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You need not be a wizard. wizard: a person who practices magic; magician or sorcerer. a person of amazing skill or accomplishment: a wizard at chemistry. (Random House) But one need not be a wizard to foresee by now that the outbreak of a revolutionary movement on the Communist order, in a Europe laid waste by a long war, will result in an era of ...


Around my office, such a problem is called a Heisenbug, a pun on the name of the great physicist Werner Heisenberg, who first described the observer effect (the rule that observing any phenomenon will change it) and the uncertainty principle (the rule that you can know either where something is or how fast it is going, but not both). The frustrating thing ...


You don't have to be a genius appears to have been used in the early decades of the 20th century. Ngram shows examples of its usage before the 1930's. From Popular Science. June 1919: You do not have to be a genius. If you have a liking for drawing and develop it intelligently, there are many opportunities for you in this profitable professian. ...


I would suggest moving target. Longman online (3) says: a moving target something that is changing continuously, so that it is very difficult to criticize it or compete against it


They are known as "trust-fund babies" or "trust-fund kids": from noun: a child of wealthy parents or other relatives who can rely on a trust fund rather than hard work for a living


Consider, to each their own one has a right to one's personal preferences AHD


You've hit the nail on the head - this is very widely used in British English, at least. Fig. to do exactly the right thing; to do something in the most effective and efficient way. You've spotted the flaw, Sally. You hit the nail on the head. Bob doesn't say much, but every now and then he hits the nail right on the head. (-- from ...


harrumph /həˈrʌmf/ verb; gerund or present participle: harrumphing clear the throat noisily grumpily express dissatisfaction or disapproval. "skeptics tend to harrumph at case histories like this" He harrumphed and said, ‘I am deeply obliged’. (from Google)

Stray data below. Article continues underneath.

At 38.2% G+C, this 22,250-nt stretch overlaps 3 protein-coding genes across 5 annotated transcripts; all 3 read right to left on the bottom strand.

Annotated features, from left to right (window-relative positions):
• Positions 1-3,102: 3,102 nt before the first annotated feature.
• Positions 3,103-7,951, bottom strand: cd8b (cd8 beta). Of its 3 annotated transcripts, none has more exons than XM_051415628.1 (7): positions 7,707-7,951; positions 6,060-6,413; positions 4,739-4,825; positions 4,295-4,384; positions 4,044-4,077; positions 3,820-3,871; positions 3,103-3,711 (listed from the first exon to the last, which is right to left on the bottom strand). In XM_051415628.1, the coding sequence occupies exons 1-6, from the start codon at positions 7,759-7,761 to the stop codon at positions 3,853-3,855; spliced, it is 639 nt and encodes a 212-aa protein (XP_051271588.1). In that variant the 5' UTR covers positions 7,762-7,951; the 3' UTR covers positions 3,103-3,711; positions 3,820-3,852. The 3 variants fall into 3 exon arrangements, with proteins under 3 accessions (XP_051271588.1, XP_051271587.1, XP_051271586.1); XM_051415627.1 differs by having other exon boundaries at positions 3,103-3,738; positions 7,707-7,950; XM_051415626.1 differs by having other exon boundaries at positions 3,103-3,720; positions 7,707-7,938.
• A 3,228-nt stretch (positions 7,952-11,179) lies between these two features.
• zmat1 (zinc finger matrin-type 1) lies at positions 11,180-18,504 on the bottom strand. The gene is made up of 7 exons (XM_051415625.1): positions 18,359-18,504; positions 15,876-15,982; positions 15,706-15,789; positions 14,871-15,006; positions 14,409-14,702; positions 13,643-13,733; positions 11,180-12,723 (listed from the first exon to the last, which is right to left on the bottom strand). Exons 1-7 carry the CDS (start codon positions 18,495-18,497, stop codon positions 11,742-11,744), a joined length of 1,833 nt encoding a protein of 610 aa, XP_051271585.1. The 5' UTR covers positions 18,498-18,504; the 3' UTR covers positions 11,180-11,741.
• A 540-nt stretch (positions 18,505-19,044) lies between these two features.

You could call that a "carrot on a stick". It refers to a carrot dangled in front of a beast of burden by a stick held by the rider. The similar "carrot or the stick" phrase refers to giving someone either a reward or a punishment. Here is a write-up describing the two phrases.


There's the proverb different strokes for different folks. Citing Oxford: Different things appeal to different people.


Consider, chase rainbows : to waste your time trying to get or achieve something impossible (usually in continuous tenses) Cambridge Idioms Dictionary [go on a] wild-goose chase a wild or absurd search for something nonexistent or unobtainable any senseless pursuit of an object or end; a hopeless enterprise Random House [go on a] snipe ...


Such a task would be tantalizing. This is derived from the Greek myth of Tantalus, one of the sons of Zeus. After stealing ambrosia from Mount Olympus, Tantalus was punished by the gods to stand in the underworld for eternity by fruit trees such that he could never quite reach the fruit. As described in the Encyclopedia Britannica these goals would move ...


Consider the phrase aptly named: A dog called Snoozy who lies around on the couch all day is aptly named... ( aptly named/described/called etc: named, described etc in a way that seems very suitable The aptly named Skyline Restaurant provides spectacular views of the city below. (Longman) We ...


I think in certain contexts moving target could work: an idea or situation that continuously changes as you are trying to deal with it (M-W) something that is always ​changing, making it ​difficult to ​count, ​describe, ​achieve, etc. (Cambridge Dictionary, suggested by DCShannon in comments)


Going right along with the theme established by Chenmunka, there is also the sisyphean task. This is derived from the Greek myth of Sisyphus, an ancient king of Ephyra/ Corinth. After being boastful and deceitful, Sisyphus was punished by the gods to roll a rock up a hill in the underworld, only to watch it immediately roll back down, and having to ...